Monday, July 20, 2015

Evaluation of AQuA’s Leading Integrated System Level Change Programme

The Advancing Quality Alliance (AQuA) is a membership quality improvement organisation supporting NHS and social care commissioners, providers and their partners.

In April 2014, AQuA began delivery of a new support programme ‘Leading Integrated System Level Change 2014/15’. The programme was designed to meet member requests for support to collaboratively lead system integration, as they moved towards and progressed with the implementation of integrated care.

OPM was commissioned to undertake an independent evaluation of the programme that commenced in May 2014 and ran until May 2015. The aims of the evaluation were to provide an understanding of how the model and elements of the programme supported large scale system change, and to explore the transferability of the model to other system level reforms.

OPM evaluation leads worked with AQuA Faculty leads to co-produce the detailed evaluation themes, evaluation framework and methodology. The evaluation drew on economy applications to the programme, the workshop evaluations completed after each master class, and AQuA’s System Integration Framework Assessment Tool data. OPM also undertook two waves of fieldwork with participating economies.



Friday, July 10, 2015

Child Sexual Exploitation: A study of international comparisons

Funded by the Department of Education and commissioned by the Virtual Staff College, OPM undertook an evidence collection and desk review of international comparisons of Child Sexual Exploitation (CSE).

CSE has increasingly become the focus of intense discussion, debate and intervention in the UK. At a summit in March 2015, the Prime Minister described CSE as a ‘national threat’, and announced that it will be given the same priority by the police as serious and organised crime.

The report aims to explore:

Wednesday, June 17, 2015

Raising the public voice in infrastructure decision making

New policy paper proposes how best to engage concerning major infrastructure

Current decision-making and consultation processes have led to a widespread and deep-rooted lack of trust, eroding belief in the shared nature of infrastructure. The persistent absence of public acceptance is producing a planning system unable to respond coherently to the future needs of society.

‘Infrastructure and the Citizen’, a collection of four short essays by Consultation and Engagement specialists Dialogue by Design and UCL Transport Institute reveal whether depoliticising infrastructure, viewing it as a social contract, considering it as a special case for dialogue, or accepting it as shared with society would enhance or diminish the public voice in decision making.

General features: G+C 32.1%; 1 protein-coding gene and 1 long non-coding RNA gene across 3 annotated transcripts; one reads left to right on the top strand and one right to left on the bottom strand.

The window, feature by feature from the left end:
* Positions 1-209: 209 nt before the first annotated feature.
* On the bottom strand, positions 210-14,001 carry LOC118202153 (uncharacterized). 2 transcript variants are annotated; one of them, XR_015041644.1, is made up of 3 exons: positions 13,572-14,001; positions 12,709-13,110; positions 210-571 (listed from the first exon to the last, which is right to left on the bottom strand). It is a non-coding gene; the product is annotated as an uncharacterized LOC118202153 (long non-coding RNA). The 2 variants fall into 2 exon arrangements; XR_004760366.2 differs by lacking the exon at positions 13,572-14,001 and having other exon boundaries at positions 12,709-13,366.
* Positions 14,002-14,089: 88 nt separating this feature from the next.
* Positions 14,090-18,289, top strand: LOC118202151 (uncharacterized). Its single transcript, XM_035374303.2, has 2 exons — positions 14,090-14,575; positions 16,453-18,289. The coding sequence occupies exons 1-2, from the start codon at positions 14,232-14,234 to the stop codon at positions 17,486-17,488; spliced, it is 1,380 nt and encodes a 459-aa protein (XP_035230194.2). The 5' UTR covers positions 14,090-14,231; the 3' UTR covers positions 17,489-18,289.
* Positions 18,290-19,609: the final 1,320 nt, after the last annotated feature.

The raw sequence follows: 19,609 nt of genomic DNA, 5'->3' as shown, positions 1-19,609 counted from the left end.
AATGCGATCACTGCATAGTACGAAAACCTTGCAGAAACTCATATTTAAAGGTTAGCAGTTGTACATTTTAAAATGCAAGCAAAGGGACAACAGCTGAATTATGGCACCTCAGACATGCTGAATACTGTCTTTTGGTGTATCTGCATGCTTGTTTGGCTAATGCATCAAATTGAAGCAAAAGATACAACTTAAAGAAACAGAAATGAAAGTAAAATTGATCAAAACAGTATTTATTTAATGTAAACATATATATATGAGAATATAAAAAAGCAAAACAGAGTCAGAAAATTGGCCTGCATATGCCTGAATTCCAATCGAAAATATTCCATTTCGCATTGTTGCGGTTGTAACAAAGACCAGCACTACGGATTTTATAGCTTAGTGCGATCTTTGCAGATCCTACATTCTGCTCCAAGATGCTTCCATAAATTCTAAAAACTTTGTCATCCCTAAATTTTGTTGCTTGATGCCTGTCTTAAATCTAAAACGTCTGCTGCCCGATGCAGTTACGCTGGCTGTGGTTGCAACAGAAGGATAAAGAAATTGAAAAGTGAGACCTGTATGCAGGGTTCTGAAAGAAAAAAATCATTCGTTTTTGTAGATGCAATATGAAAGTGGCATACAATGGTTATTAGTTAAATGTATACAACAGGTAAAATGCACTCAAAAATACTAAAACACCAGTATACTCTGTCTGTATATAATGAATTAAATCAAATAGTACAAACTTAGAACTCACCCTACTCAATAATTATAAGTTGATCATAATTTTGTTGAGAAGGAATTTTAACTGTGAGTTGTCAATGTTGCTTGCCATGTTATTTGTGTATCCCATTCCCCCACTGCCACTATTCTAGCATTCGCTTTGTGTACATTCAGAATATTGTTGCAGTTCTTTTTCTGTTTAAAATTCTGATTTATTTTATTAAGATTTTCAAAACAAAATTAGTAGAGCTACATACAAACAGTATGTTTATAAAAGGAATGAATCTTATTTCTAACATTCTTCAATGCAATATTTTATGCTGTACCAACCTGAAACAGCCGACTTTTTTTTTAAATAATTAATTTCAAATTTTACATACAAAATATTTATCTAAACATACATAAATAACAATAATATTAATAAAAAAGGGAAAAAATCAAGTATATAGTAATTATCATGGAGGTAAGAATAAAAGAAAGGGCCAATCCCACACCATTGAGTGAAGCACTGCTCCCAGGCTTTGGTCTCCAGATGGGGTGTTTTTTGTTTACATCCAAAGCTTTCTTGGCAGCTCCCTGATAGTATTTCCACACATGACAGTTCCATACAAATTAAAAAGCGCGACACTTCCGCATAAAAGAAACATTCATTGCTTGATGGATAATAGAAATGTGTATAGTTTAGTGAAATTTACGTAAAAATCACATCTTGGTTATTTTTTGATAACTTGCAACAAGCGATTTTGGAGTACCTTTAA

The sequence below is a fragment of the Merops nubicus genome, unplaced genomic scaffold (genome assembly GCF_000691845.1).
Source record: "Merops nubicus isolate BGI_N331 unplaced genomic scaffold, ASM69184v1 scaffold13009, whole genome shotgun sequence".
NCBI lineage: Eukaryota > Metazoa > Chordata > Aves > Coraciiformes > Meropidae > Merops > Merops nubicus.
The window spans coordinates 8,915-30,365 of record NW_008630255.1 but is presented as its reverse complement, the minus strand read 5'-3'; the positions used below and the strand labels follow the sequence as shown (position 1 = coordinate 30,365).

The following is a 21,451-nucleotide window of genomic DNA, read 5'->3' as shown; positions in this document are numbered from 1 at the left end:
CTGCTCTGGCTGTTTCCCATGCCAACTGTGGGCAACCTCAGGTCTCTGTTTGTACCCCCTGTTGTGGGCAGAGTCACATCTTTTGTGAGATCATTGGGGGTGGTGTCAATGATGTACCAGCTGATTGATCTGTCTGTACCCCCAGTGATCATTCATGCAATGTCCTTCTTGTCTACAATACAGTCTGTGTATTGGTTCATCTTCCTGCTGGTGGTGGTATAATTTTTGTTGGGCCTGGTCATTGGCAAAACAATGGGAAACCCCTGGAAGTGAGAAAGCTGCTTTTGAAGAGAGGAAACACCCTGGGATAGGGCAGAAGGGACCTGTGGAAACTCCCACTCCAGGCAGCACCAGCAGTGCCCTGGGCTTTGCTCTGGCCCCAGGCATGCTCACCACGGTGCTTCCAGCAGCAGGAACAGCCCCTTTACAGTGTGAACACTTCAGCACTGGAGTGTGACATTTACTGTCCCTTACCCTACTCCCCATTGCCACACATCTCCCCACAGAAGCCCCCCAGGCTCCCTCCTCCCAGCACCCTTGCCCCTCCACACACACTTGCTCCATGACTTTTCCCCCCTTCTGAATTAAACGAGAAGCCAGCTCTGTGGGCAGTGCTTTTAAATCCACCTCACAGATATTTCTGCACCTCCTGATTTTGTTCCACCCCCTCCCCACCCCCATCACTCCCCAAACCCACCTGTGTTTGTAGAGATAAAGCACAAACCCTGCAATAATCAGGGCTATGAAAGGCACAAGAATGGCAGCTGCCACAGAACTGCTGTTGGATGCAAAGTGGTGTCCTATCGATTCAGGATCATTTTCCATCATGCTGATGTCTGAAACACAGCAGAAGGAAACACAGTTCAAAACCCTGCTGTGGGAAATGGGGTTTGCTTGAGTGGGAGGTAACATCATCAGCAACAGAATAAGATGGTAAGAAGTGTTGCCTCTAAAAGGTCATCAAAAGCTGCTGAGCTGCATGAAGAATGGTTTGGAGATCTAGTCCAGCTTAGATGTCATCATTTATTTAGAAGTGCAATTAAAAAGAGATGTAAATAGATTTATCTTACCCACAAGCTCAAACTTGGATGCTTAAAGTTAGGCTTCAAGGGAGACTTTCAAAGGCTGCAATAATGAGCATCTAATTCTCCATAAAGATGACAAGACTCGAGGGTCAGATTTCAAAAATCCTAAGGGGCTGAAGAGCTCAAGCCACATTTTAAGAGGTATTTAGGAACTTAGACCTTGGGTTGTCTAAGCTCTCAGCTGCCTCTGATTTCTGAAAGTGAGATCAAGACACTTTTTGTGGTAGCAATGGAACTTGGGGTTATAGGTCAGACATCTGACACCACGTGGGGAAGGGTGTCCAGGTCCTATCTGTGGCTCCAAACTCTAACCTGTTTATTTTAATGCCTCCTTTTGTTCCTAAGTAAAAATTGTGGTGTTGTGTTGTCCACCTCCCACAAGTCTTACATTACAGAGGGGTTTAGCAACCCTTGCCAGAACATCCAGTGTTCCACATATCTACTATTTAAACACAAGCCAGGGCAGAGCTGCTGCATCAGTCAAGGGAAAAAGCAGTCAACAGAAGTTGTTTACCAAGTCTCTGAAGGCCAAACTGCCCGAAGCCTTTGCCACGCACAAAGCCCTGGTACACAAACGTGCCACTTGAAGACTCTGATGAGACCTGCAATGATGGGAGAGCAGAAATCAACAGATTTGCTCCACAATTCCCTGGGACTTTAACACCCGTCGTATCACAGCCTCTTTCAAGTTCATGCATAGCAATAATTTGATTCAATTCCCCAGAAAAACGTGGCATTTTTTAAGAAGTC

Advancing the debate around public engagement practice that took place between participants and speakers at the ‘We Need to Talk About Infrastructure’ seminar co-hosted by the two organisations, the paper proposes:



Diane Beddoes, Chief Executive, Dialogue by Design said:

“Many of the new infrastructure projects we run consultations for are contested by individuals, communities and sometimes stakeholders. Infrastructure projects of national significance have impacts – both positive and negative – on local people and communities that need to be heard and understood.  We believe that good engagement on new infrastructure projects can help to improve the quality of decision-making, reduce risk and ensure that the views of those affected are taken into consideration. If we are serious about infrastructure investment, then we must be equally serious about effective dialogue and consultation with opponents and proponents. We hope the key recommendations in this report are taken seriously”



Note to Editors

The ‘We Need to Talk About Infrastructure’ seminar was held on Monday 23rd March 2015 at NCVO, Society House, 8 All Saints Street, London N1 9RL. The debate was chaired by Jim Steer (Founder, Steer Davies Gleave), with speakers Professor Brian Collins (Professor of Engineering Policy and Director, International Centre for Infrastructure Futures (ICIF), UCL), Dr Jack Stilgoe (Lecturer in Social Studies of Science, UCL), Diane Beddoes (Chief Executive, Dialogue by Design) and Will Bridges (Lead Consents Officer, North West Coast Connections, National Grid).


About Dialogue by Design

Dialogue by Design designs and delivers bespoke public and stakeholder engagement and consultation services. Dialogue by Design specialises in handling consultations on contentious or technically complex issues and are experts at running consultations for nationally significant infrastructure projects.

Dialogue by Design with sister company OPM comprises the OPM Group: an independent, employee-owned research organisation and consultancy.         



About UCL Transport Institute

The UCL Transport Institute has been set up to foster cross-disciplinary transport research and to increase the policy impact of that research.        



For further information please contact:

Lawrence Finkle


t: 0207 239 7800

Wednesday, June 17, 2015

Infrastructure and the Citizen

A simple question was posed at the We Need to Talk about Infrastructure seminar co-hosted by Dialogue by Design and the UCL Transport Institute: when Government plans to invest £375 billion in infrastructure projects up to 2020, how can this be done with local communities, rather than against them?

Rather than produce a summary of the event, the authors have reflected on what was heard and learnt, and wrote a few short pieces on how the discussions that took place could advance the conversation about how best to engage concerning major infrastructure. Four themes are addressed: